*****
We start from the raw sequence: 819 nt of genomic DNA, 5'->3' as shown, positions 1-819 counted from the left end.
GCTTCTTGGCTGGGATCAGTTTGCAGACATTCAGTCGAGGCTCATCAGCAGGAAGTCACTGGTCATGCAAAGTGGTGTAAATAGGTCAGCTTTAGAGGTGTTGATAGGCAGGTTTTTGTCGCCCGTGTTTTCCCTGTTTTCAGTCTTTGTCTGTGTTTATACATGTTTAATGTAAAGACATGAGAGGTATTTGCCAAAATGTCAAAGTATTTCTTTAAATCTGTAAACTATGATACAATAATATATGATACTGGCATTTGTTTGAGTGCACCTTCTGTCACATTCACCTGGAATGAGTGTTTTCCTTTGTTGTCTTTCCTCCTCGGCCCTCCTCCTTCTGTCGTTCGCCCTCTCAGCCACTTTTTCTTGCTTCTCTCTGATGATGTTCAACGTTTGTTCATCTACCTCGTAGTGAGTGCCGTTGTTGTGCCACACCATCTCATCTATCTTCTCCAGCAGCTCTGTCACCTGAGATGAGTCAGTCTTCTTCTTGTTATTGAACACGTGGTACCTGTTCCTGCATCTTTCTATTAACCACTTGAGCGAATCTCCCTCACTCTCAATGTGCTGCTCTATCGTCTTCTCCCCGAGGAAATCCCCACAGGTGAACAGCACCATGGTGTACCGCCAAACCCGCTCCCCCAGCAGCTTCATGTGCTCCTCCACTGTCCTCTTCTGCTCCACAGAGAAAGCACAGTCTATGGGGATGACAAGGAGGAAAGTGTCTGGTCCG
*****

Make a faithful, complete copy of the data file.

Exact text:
We start from the raw sequence: 819 nt of genomic DNA, 5'->3' as shown, positions 1-819 counted from the left end.
GCTTCTTGGCTGGGATCAGTTTGCAGACATTCAGTCGAGGCTCATCAGCAGGAAGTCACTGGTCATGCAAAGTGGTGTAAATAGGTCAGCTTTAGAGGTGTTGATAGGCAGGTTTTTGTCGCCCGTGTTTTCCCTGTTTTCAGTCTTTGTCTGTGTTTATACATGTTTAATGTAAAGACATGAGAGGTATTTGCCAAAATGTCAAAGTATTTCTTTAAATCTGTAAACTATGATACAATAATATATGATACTGGCATTTGTTTGAGTGCACCTTCTGTCACATTCACCTGGAATGAGTGTTTTCCTTTGTTGTCTTTCCTCCTCGGCCCTCCTCCTTCTGTCGTTCGCCCTCTCAGCCACTTTTTCTTGCTTCTCTCTGATGATGTTCAACGTTTGTTCATCTACCTCGTAGTGAGTGCCGTTGTTGTGCCACACCATCTCATCTATCTTCTCCAGCAGCTCTGTCACCTGAGATGAGTCAGTCTTCTTCTTGTTATTGAACACGTGGTACCTGTTCCTGCATCTTTCTATTAACCACTTGAGCGAATCTCCCTCACTCTCAATGTGCTGCTCTATCGTCTTCTCCCCGAGGAAATCCCCACAGGTGAACAGCACCATGGTGTACCGCCAAACCCGCTCCCCCAGCAGCTTCATGTGCTCCTCCACTGTCCTCTTCTGCTCCACAGAGAAAGCACAGTCTATGGGGATGACAAGGAGGAAAGTGTCTGGTCCG